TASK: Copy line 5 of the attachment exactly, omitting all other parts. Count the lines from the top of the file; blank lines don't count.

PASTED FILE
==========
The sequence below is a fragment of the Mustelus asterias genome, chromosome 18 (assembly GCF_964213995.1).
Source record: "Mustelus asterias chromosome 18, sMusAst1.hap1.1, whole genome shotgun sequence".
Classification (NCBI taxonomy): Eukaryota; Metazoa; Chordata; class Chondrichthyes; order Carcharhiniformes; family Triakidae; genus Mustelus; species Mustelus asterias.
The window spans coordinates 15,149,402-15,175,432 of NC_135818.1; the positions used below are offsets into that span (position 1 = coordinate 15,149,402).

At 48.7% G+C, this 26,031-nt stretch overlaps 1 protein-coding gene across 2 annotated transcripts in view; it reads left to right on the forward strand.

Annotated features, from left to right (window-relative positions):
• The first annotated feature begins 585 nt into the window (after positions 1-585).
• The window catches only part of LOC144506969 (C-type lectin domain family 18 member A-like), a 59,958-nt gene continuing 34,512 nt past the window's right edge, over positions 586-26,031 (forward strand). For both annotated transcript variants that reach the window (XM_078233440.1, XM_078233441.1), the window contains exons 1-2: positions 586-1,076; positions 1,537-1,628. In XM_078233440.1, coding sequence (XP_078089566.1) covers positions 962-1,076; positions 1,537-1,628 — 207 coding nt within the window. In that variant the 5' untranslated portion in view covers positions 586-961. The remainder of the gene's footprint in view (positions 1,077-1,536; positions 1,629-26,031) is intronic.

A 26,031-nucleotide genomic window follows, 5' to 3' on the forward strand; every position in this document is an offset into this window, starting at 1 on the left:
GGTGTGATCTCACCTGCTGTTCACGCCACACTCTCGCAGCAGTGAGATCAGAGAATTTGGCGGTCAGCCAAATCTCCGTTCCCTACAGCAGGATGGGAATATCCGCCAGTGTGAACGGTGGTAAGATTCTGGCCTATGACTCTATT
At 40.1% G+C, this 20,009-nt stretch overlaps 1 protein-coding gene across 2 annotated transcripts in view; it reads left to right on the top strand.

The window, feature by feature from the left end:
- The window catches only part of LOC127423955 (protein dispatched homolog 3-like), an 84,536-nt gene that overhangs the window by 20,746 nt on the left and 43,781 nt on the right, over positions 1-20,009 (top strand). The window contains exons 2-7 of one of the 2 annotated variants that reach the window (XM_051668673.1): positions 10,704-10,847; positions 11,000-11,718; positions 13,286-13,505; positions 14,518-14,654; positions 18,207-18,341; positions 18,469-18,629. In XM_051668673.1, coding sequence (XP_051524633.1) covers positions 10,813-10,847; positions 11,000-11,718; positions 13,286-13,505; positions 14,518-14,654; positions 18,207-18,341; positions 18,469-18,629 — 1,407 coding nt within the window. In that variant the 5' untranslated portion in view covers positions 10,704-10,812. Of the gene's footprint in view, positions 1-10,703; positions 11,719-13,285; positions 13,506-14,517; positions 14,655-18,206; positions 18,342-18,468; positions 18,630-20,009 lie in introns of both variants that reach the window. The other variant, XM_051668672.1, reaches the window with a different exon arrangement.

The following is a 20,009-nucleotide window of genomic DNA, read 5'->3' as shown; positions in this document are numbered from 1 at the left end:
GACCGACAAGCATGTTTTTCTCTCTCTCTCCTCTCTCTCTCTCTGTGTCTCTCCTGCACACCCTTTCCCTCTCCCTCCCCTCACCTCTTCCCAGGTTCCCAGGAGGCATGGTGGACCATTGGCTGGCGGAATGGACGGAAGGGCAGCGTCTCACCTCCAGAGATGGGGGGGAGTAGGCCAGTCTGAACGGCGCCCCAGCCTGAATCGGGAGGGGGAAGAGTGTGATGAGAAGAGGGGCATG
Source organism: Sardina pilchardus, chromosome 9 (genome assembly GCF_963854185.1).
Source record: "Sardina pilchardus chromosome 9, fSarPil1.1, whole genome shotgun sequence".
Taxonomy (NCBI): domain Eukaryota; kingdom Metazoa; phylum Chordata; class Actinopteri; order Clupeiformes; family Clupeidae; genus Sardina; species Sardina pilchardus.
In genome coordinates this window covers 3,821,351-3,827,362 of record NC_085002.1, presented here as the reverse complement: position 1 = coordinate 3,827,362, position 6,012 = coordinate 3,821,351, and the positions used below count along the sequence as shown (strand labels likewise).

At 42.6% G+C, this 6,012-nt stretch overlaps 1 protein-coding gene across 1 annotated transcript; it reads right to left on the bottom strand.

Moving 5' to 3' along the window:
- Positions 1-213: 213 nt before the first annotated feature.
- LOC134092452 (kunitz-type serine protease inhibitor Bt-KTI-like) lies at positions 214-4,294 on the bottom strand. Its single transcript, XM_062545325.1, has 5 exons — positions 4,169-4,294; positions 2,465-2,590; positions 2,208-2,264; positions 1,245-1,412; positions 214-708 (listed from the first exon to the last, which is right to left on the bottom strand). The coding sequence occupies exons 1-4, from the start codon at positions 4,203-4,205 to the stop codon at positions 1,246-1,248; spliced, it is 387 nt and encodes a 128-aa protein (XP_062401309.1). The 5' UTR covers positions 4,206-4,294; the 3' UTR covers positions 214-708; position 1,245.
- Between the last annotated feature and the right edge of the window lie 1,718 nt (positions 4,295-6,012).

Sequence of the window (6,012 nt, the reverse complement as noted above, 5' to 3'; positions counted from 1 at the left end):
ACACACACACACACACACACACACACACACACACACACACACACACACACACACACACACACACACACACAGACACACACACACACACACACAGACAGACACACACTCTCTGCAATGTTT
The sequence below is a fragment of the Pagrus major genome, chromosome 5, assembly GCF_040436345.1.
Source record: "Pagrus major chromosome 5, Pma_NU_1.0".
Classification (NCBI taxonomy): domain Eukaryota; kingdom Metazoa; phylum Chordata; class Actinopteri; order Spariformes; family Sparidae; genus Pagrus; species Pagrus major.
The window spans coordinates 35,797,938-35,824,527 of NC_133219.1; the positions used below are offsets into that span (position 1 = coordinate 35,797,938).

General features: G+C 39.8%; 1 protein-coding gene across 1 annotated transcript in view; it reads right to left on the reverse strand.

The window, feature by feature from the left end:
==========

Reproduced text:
At 48.7% G+C, this 26,031-nt stretch overlaps 1 protein-coding gene across 2 annotated transcripts in view; it reads left to right on the forward strand.